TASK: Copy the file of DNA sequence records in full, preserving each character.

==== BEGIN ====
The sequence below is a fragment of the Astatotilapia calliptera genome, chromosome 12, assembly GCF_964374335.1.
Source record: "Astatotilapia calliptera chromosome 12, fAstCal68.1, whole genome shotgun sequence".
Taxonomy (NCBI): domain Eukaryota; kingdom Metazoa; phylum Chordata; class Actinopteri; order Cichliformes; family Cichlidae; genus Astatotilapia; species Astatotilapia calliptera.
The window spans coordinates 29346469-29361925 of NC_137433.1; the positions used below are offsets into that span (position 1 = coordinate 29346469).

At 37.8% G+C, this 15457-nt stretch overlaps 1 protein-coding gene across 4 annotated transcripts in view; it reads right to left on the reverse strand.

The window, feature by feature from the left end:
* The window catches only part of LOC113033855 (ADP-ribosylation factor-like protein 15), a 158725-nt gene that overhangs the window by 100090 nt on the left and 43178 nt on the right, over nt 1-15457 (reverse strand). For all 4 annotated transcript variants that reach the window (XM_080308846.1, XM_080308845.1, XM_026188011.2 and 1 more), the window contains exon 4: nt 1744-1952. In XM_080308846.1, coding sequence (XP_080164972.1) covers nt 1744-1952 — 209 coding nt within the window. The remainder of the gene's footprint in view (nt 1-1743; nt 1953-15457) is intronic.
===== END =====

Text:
The sequence below is a fragment of the Astatotilapia calliptera genome, chromosome 12, assembly GCF_964374335.1.
Source record: "Astatotilapia calliptera chromosome 12, fAstCal68.1, whole genome shotgun sequence".
Taxonomy (NCBI): domain Eukaryota; kingdom Metazoa; phylum Chordata; class Actinopteri; order Cichliformes; family Cichlidae; genus Astatotilapia; species Astatotilapia calliptera.
The window spans coordinates 29346469-29361925 of NC_137433.1; the positions used below are offsets into that span (position 1 = coordinate 29346469).

At 37.8% G+C, this 15457-nt stretch overlaps 1 protein-coding gene across 4 annotated transcripts in view; it reads right to left on the reverse strand.

The window, feature by feature from the left end:
* The window catches only part of LOC113033855 (ADP-ribosylation factor-like protein 15), a 158725-nt gene that overhangs the window by 100090 nt on the left and 43178 nt on the right, over nt 1-15457 (reverse strand). For all 4 annotated transcript variants that reach the window (XM_080308846.1, XM_080308845.1, XM_026188011.2 and 1 more), the window contains exon 4: nt 1744-1952. In XM_080308846.1, coding sequence (XP_080164972.1) covers nt 1744-1952 — 209 coding nt within the window. The remainder of the gene's footprint in view (nt 1-1743; nt 1953-15457) is intronic.